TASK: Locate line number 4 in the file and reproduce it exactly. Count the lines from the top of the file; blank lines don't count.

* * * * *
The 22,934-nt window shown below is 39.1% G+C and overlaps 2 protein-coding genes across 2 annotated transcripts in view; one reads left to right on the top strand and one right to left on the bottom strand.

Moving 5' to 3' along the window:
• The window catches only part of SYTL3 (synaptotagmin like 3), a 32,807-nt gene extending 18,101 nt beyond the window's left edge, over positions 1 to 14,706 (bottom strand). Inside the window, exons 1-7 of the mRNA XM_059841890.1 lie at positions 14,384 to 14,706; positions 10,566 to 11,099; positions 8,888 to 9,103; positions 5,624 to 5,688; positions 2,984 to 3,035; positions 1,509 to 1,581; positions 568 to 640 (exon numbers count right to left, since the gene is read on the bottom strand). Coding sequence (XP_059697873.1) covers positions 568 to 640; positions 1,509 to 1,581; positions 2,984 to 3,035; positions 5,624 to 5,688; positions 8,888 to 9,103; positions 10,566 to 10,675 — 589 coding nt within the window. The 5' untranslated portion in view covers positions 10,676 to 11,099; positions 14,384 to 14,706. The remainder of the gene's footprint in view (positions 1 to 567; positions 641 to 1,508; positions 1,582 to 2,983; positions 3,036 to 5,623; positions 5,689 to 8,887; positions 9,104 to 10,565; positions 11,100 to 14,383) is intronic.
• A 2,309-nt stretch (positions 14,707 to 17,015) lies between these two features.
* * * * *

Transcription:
• A 2,309-nt stretch (positions 14,707 to 17,015) lies between these two features.